Self-Sacrifice

On March 6, 1836, the Alamo fell to Santa Anna’s army after a 13 day siege. Delegates from throughout Texas were meeting in Washington-on-the-Brazos. On March 2 they had signed the Declaration of Independence.  Those delegates made Sam Houston commander-in-chief, and he immediately began to prepare the Texas Army for battle even as Travis held Santa Anna’s army at the Alamo.

That Texas army was an “army of the people,” fewer than four thousand total, spread across the Republic, almost entirely volunteers. They were ill disciplined and ill trained, but they knew what they were fighting for. After the slaughter of 189 at the Alamo on March 6 and the massacre of 342 prisoners of war at Goliad on March 27, they knew that LTC William Travis had been right: there were only two choices. Listen to the letter Travis wrote from the Alamo on February 24, addressed “to the people of Texas and All Americans in the world”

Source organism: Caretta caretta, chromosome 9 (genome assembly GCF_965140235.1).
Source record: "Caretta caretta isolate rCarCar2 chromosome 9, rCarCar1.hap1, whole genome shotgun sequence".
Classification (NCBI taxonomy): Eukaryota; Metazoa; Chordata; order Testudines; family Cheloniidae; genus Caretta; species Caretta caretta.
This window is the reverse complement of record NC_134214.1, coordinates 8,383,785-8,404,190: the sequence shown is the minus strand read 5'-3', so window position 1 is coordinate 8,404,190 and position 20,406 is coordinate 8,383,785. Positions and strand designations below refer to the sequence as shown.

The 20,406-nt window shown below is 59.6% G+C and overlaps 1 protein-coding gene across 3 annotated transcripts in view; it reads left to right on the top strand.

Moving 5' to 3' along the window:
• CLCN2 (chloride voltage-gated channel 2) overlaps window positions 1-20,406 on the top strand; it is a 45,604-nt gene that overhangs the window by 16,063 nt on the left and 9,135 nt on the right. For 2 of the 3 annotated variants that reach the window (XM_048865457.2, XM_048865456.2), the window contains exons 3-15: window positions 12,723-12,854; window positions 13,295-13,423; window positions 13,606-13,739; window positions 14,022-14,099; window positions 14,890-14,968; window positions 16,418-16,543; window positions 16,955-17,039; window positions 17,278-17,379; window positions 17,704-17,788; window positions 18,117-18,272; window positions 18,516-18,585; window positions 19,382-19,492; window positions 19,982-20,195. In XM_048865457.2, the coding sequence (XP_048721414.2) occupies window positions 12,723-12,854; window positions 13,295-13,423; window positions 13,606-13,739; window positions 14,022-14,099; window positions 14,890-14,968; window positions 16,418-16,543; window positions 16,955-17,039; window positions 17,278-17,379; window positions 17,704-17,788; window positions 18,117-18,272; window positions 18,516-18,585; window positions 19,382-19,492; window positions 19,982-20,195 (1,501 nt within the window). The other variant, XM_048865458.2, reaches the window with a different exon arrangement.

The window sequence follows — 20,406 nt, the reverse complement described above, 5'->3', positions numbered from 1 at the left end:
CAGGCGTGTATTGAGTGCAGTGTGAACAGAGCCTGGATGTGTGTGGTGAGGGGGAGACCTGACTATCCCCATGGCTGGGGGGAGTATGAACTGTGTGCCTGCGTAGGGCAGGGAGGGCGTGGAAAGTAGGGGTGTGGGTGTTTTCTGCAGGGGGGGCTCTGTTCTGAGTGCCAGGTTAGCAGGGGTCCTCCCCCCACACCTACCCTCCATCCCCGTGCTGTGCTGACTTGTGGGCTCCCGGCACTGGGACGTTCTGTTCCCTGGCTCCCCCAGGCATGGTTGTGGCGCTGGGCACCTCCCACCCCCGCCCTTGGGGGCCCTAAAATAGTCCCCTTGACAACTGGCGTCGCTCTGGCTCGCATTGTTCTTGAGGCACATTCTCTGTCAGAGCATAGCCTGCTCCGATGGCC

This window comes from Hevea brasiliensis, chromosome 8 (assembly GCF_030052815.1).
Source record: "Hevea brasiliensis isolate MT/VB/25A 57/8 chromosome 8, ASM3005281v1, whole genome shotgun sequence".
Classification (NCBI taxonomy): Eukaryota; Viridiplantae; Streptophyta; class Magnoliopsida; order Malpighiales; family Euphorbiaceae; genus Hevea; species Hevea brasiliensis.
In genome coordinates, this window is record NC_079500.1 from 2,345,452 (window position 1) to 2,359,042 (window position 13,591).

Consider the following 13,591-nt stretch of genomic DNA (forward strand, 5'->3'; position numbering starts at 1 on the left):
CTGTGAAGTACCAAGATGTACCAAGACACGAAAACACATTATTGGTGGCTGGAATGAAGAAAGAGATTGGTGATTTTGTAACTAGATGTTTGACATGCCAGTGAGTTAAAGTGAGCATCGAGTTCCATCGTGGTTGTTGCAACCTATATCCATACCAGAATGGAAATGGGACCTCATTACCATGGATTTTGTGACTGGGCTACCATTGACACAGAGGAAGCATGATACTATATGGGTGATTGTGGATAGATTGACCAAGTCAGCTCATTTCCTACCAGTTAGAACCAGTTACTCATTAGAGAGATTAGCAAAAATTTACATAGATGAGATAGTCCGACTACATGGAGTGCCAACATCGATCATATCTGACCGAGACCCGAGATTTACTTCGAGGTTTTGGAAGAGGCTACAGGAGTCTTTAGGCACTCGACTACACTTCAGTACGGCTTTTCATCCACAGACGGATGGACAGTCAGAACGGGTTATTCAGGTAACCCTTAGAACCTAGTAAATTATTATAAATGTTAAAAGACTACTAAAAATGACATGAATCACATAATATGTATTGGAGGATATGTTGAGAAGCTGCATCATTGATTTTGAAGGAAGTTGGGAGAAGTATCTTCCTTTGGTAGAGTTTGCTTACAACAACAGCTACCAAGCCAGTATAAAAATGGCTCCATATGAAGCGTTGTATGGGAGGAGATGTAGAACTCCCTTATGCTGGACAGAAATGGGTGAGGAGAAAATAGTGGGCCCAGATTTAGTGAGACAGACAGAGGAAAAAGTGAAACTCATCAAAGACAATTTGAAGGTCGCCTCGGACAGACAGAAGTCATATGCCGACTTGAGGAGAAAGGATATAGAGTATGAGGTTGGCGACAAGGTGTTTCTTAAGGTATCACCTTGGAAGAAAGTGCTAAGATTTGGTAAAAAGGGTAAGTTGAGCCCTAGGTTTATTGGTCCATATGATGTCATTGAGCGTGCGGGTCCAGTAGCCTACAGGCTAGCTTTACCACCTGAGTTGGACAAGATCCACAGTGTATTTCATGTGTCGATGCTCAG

Fellow Citizens & compatriots—

I am besieged, by a thousand or more of the Mexicans under Santa Anna — I have sustained a continual Bombardment & cannonade for 24 hours & have not lost a man — The enemy has demanded a surrender at discretion, otherwise, the garrison are to be put to the sword, if the fort is taken — I have answered the demand with a cannon shot, & our flag still waves proudly from the walls — I shall never surrender or retreat.  Then, I call on you in the name of Liberty, of patriotism & everything dear to the American character, to come to our aid, with all dispatch — The enemy is receiving reinforcements daily & will no doubt increase to three or four thousand in four or five days.  If this call is neglected, I am determined to sustain myself as long as possible & die like a soldier who never forgets what is due to his own honor & that of his country — Victory or Death.

We share that heritage. We defend that heritage. We are free men and women, who can hold our heads high, because of the sacrifice of those who went before us.